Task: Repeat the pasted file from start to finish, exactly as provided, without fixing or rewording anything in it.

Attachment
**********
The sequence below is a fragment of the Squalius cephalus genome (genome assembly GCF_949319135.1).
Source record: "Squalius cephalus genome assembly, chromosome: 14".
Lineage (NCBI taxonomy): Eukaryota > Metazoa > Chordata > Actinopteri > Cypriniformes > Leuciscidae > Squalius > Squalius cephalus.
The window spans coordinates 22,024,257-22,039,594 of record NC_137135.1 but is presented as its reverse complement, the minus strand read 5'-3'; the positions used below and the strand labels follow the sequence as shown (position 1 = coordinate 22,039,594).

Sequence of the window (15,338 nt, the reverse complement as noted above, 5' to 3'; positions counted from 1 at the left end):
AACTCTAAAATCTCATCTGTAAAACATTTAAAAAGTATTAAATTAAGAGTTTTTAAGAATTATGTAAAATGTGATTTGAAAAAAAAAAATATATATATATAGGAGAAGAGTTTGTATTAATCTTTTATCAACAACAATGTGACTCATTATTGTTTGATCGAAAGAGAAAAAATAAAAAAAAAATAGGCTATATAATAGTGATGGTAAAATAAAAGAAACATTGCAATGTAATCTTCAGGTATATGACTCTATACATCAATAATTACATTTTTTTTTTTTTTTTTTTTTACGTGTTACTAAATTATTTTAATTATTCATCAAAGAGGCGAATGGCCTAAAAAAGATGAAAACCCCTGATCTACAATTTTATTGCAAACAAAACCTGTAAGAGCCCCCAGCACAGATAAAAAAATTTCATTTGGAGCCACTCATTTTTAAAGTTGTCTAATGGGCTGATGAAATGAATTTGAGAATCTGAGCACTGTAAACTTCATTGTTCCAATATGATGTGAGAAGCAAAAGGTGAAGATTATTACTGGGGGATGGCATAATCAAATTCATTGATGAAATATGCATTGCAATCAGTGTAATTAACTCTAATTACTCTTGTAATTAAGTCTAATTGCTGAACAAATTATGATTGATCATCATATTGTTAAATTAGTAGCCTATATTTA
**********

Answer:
The sequence below is a fragment of the Squalius cephalus genome (genome assembly GCF_949319135.1).
Source record: "Squalius cephalus genome assembly, chromosome: 14".
Lineage (NCBI taxonomy): Eukaryota > Metazoa > Chordata > Actinopteri > Cypriniformes > Leuciscidae > Squalius > Squalius cephalus.
The window spans coordinates 22,024,257-22,039,594 of record NC_137135.1 but is presented as its reverse complement, the minus strand read 5'-3'; the positions used below and the strand labels follow the sequence as shown (position 1 = coordinate 22,039,594).

Sequence of the window (15,338 nt, the reverse complement as noted above, 5' to 3'; positions counted from 1 at the left end):
AACTCTAAAATCTCATCTGTAAAACATTTAAAAAGTATTAAATTAAGAGTTTTTAAGAATTATGTAAAATGTGATTTGAAAAAAAAAAATATATATATATAGGAGAAGAGTTTGTATTAATCTTTTATCAACAACAATGTGACTCATTATTGTTTGATCGAAAGAGAAAAAATAAAAAAAAAATAGGCTATATAATAGTGATGGTAAAATAAAAGAAACATTGCAATGTAATCTTCAGGTATATGACTCTATACATCAATAATTACATTTTTTTTTTTTTTTTTTTTTACGTGTTACTAAATTATTTTAATTATTCATCAAAGAGGCGAATGGCCTAAAAAAGATGAAAACCCCTGATCTACAATTTTATTGCAAACAAAACCTGTAAGAGCCCCCAGCACAGATAAAAAAATTTCATTTGGAGCCACTCATTTTTAAAGTTGTCTAATGGGCTGATGAAATGAATTTGAGAATCTGAGCACTGTAAACTTCATTGTTCCAATATGATGTGAGAAGCAAAAGGTGAAGATTATTACTGGGGGATGGCATAATCAAATTCATTGATGAAATATGCATTGCAATCAGTGTAATTAACTCTAATTACTCTTGTAATTAAGTCTAATTGCTGAACAAATTATGATTGATCATCATATTGTTAAATTAGTAGCCTATATTTA